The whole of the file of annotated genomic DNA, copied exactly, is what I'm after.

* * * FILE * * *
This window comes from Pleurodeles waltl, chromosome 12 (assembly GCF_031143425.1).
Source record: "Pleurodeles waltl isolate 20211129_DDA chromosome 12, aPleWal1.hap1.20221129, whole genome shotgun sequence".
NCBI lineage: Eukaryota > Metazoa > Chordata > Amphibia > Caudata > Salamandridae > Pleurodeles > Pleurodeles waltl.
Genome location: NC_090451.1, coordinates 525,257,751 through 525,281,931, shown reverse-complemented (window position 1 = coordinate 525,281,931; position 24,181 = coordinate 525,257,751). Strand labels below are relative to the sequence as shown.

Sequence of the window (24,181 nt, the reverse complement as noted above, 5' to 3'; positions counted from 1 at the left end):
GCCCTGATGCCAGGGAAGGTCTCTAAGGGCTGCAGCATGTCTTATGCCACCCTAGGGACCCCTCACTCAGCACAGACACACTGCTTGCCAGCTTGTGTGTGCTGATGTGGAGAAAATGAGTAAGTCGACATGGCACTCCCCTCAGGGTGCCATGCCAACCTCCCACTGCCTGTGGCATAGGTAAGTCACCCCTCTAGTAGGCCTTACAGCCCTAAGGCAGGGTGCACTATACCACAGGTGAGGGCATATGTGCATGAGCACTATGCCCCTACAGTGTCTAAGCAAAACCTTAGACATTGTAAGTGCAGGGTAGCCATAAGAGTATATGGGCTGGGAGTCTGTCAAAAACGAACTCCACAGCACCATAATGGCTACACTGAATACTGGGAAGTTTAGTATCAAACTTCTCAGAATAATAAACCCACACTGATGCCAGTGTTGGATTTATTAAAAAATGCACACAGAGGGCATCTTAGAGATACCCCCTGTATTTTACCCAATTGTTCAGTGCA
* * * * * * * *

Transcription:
This window comes from Pleurodeles waltl, chromosome 12 (assembly GCF_031143425.1).
Source record: "Pleurodeles waltl isolate 20211129_DDA chromosome 12, aPleWal1.hap1.20221129, whole genome shotgun sequence".
NCBI lineage: Eukaryota > Metazoa > Chordata > Amphibia > Caudata > Salamandridae > Pleurodeles > Pleurodeles waltl.
Genome location: NC_090451.1, coordinates 525,257,751 through 525,281,931, shown reverse-complemented (window position 1 = coordinate 525,281,931; position 24,181 = coordinate 525,257,751). Strand labels below are relative to the sequence as shown.

Sequence of the window (24,181 nt, the reverse complement as noted above, 5' to 3'; positions counted from 1 at the left end):
GCCCTGATGCCAGGGAAGGTCTCTAAGGGCTGCAGCATGTCTTATGCCACCCTAGGGACCCCTCACTCAGCACAGACACACTGCTTGCCAGCTTGTGTGTGCTGATGTGGAGAAAATGAGTAAGTCGACATGGCACTCCCCTCAGGGTGCCATGCCAACCTCCCACTGCCTGTGGCATAGGTAAGTCACCCCTCTAGTAGGCCTTACAGCCCTAAGGCAGGGTGCACTATACCACAGGTGAGGGCATATGTGCATGAGCACTATGCCCCTACAGTGTCTAAGCAAAACCTTAGACATTGTAAGTGCAGGGTAGCCATAAGAGTATATGGGCTGGGAGTCTGTCAAAAACGAACTCCACAGCACCATAATGGCTACACTGAATACTGGGAAGTTTAGTATCAAACTTCTCAGAATAATAAACCCACACTGATGCCAGTGTTGGATTTATTAAAAAATGCACACAGAGGGCATCTTAGAGATACCCCCTGTATTTTACCCAATTGTTCAGTGCA